President Donald Trump said he has no plans to demote Federal Reserve Chair Jerome Powell but asserted -- as he has in the past -- that he has the right to.

Trump spoke at a press conference after a meeting of his coronavirus task force at the White House, revisiting his regular complaints about the U.S. central bank.

“We hope the Federal Reserve will finally get on board and do what they should do,” Trump said, days before central bankers hold their next policy meeting. “They should be much more proactive.”

As recently as Tuesday Trump called the Fed “pathetic” and “slow moving.”

But the Fed has been one of the few to already act since the world started spiraling toward a potential recession as a result of the spreading virus.

Last week the central bank executed a rare emergency rate cut in between its regulary scheduled meetings and then on Thursday it announced massive repo operations and expanded securities purchases to ease “temporary disruptions” in the bond market.

Powell and other central bankers around the world including Christine Lagarde have said they’re ready to use all their tools to stem the economic damage from the public health crisis but have emphasized that monetary policy has limits to combat it. They’ve urged governments including the U.S. to act on the fiscal policy front to counter the fallout.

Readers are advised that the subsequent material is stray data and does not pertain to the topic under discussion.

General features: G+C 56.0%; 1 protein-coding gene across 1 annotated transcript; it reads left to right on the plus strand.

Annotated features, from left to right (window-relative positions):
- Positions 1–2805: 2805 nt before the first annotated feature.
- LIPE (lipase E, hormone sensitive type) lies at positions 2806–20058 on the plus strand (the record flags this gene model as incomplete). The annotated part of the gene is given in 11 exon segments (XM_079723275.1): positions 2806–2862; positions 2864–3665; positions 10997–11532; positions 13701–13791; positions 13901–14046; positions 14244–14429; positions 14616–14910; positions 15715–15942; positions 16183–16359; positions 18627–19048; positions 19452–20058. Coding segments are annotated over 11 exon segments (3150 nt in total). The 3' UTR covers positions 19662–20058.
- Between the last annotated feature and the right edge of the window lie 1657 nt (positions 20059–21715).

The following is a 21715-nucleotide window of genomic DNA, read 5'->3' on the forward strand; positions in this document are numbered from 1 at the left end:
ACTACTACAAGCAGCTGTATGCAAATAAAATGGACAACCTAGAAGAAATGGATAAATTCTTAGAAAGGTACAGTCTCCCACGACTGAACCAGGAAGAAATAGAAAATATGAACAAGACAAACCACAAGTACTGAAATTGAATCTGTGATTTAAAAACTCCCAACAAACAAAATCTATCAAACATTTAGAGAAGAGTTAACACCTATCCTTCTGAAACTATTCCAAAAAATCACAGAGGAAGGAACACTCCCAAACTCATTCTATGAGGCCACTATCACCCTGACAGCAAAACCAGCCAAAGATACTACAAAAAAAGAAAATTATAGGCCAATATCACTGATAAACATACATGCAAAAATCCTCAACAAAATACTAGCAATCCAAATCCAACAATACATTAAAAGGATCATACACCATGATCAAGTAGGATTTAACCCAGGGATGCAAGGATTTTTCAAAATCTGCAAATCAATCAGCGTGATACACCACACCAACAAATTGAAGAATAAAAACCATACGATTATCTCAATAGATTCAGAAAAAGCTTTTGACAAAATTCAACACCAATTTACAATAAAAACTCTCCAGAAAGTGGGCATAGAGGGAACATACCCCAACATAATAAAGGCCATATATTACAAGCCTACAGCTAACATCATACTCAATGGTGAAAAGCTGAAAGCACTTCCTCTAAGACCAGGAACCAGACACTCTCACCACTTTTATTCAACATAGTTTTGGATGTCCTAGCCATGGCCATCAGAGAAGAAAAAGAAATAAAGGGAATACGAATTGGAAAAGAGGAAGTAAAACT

The Fed is scheduled to meet next week and Trump has been pressing the cental bank for months to lower interest rates to zero. Currently the Fed’s target range for its benchmark interest rate is set at 1% to 1.25%, and several Wall Street economists predict it could move to zero, at next week’s meeting or even sooner.

“I think I have the right to do, to remove him as Chairman, he is, he has so far made a lot of bad decisions in my opinion,” Trump said Saturday in answer to a question about his views on Powell. “I’m not happy with the Fed because I think that they’re following and we should be leading. I’m not happy because if you look at the central banks, other central banks, largely they are lower than us, their rate.”

In February 2019, Trump asked White house lawyers about his options for stripping Powell of his chairmanship and leaving him as a Fed governor, Bloomberg reported. That would be an unprecedented move as the Fed is constructed as an independent body from the White House.

When Trump floated the idea previously, the Fed countered that a chair can only be removed for cause. And Powell has demonstrated his resolve to stay, saying in a March 2019 interview on “60 Minutes”: “The law is clear that I have a four-year term. And I fully intend to serve it.”